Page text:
Read of the Week: the Uphill Battle Against Money Laundering

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Bundles of confiscated drug money worth two million euros ($2.7 million) are displayed at a police headquarters in Madrid January 18, 2011. (Andrea Comas/Courtesy Reuters).

Bundles of confiscated drug money worth two million euros ($2.7 million) are displayed at a police headquarters in Madrid January 18, 2011. (Andrea Comas/Courtesy Reuters).

On Tuesday, the UN Office on Drugs and Crime (UNODC) released a new report on global money laundering, “Estimating Illicit Financial Flows Resulting from Drug Trafficking and Other Transnational Organized Crime.” The upshot? It is really hard to estimate. But, the report does provide some tangibles. Surveying numerous studies, it calculates that illicit global proceeds amount to over $2 trillion dollars every year (roughly 3.6 percent of global GDP), with some $1.6 trillion of this laundered. Within these staggering figures, roughly $870 billion of these revenues relate to drug trafficking and organized crime, and close to $580 billion of those illicit funds are laundered through financial institutions. The study drills down and looks specifically at the global cocaine market, estimated at some $85 billion. Most of this, again, is laundered.

The report provides some hints as to how this happens. Of the $85 billion cocaine market, most (estimated at $61 billion) stays in the retail markets – the United States and Europe primarily. Producers – mostly Andean farmers – receive in total $1 billion, or just over 1 percent of the gross profits. This leaves, by their estimates, roughly $23 billion for those processing and moving the drugs from the fields to the domestic wholesalers. Shipping cocaine from producing regions to transit locations generates at least $8 billion in profits.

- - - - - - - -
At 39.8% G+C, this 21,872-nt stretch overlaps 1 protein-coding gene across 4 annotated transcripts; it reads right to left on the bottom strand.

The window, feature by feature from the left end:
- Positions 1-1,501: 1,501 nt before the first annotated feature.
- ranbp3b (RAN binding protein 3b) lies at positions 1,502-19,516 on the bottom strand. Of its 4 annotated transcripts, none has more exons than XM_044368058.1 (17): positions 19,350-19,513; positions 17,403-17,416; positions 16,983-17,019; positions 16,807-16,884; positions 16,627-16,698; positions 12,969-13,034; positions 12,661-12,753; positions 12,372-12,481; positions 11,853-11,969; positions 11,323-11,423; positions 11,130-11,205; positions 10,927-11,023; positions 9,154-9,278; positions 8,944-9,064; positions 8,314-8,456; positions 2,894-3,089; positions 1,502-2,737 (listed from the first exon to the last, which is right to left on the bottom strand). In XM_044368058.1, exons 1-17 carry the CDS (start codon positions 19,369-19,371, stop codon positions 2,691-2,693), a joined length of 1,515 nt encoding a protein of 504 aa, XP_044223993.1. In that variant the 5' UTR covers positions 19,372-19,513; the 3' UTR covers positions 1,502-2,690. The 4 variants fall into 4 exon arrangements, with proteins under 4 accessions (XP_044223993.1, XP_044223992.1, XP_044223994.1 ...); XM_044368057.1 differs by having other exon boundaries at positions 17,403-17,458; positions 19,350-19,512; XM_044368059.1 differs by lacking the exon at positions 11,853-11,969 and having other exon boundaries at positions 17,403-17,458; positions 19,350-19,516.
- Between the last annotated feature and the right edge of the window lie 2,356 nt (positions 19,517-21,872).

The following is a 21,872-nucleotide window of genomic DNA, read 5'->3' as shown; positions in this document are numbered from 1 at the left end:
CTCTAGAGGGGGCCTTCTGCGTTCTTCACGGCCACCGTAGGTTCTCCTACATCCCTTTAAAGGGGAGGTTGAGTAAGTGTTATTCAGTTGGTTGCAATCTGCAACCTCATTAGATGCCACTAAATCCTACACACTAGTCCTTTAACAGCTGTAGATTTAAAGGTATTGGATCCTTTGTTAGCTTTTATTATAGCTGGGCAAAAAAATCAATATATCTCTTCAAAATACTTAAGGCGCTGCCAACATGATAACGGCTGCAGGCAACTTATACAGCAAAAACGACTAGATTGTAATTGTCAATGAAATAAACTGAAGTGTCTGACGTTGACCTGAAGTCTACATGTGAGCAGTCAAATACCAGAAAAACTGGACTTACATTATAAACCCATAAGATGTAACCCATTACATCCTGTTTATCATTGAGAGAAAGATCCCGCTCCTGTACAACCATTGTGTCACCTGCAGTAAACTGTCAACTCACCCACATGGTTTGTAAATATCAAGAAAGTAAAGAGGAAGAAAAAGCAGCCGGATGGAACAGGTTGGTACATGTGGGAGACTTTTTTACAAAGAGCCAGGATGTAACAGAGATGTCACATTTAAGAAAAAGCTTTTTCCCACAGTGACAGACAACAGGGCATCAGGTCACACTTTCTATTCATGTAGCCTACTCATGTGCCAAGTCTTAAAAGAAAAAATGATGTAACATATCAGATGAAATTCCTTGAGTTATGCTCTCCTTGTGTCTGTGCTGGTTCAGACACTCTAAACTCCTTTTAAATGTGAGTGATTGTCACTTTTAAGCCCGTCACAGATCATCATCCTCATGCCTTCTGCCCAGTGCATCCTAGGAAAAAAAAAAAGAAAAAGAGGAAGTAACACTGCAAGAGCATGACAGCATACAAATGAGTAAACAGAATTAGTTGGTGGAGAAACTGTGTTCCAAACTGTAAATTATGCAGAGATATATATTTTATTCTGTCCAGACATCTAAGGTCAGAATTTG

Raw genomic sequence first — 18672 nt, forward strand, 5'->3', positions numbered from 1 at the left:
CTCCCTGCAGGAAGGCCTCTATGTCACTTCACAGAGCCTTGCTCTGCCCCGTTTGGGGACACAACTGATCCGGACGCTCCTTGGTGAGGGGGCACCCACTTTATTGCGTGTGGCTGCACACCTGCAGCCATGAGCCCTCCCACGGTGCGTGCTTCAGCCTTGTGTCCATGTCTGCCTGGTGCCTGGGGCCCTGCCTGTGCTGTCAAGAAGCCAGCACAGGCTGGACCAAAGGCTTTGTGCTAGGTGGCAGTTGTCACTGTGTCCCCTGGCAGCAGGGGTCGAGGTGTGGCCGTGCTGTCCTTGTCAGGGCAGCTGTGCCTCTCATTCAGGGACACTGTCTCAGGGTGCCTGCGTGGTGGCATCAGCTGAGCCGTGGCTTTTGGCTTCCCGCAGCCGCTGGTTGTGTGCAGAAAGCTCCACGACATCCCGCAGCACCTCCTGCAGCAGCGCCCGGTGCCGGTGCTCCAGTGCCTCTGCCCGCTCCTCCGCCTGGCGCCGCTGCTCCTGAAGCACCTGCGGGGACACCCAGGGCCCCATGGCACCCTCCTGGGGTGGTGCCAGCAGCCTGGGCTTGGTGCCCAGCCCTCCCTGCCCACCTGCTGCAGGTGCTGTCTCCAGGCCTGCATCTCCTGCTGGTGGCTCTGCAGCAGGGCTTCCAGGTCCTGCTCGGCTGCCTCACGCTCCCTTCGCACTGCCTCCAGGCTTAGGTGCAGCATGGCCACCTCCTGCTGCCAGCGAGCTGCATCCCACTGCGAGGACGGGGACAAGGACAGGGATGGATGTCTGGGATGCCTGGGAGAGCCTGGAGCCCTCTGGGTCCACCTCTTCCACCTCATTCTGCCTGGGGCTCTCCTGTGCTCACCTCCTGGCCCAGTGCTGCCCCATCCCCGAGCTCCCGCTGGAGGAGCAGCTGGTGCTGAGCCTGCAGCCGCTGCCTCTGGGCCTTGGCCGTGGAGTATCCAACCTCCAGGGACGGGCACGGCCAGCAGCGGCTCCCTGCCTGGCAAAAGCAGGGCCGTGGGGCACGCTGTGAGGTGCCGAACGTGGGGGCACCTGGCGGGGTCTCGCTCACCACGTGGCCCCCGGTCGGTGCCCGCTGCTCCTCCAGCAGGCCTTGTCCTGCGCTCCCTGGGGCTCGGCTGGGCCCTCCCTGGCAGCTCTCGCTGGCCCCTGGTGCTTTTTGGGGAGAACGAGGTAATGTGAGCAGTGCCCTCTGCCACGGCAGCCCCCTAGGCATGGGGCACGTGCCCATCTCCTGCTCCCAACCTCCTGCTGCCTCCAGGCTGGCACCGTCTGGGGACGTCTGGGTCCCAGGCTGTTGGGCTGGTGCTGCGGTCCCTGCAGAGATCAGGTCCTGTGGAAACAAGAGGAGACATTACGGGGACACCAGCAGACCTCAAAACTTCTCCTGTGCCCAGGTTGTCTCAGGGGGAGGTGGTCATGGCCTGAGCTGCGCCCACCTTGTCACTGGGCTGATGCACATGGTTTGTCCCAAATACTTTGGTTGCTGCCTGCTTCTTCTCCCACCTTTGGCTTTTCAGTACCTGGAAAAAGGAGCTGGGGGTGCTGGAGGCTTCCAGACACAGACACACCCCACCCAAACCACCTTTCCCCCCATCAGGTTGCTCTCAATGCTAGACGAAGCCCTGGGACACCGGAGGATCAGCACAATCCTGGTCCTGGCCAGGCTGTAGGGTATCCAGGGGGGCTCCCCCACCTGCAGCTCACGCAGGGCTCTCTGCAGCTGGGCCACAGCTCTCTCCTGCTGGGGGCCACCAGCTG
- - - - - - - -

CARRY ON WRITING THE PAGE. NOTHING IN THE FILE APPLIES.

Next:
When it comes to laundering this money, at least half occurs locally, and most of the rest in nearby countries. In South America, the report estimates that some $13 billion dollars of laundered cocaine  money likely flows into and through local banks and local businesses, and roughly $7 billion is probably cleaned nearby, often in the Caribbean. The report also touches on the profound (and mostly negative) impacts of these flows on local economies, including corruption, real estate price distortions, large income disparities, and weaker growth (since criminals aren’t usually looking for long term productive investments in local economies).

The report ends on a fairly pessimistic tone. Drawing on a separate, heavily cited 2009 report from the U.S. Department of Justice’s National Drug Intelligence Center, the UNODC estimates that Mexican and Colombia’s drug-related money laundering may amount to between $18 and $39 billion each year. The authors argue that, unlike taking down kingpins (who are easily replaced), seizing illicit funds has much more severe and long lasting impacts on illicit trade. But, then the report  goes on to show that our global ability to find and stop these financial flows is abysmal – estimated at far less than 1 percent – not much different than the fees brokers charge to clients to buy and sell stocks, and less than hedge funds take to manage your (legal) money. With the cost of doing business – at least in terms of money laundering – remaining low, the UN office points out the vital need for international law enforcement to truly step up and follow the money.

Published in conjunction with Latin America’s Moment at the Council on Foreign Relations.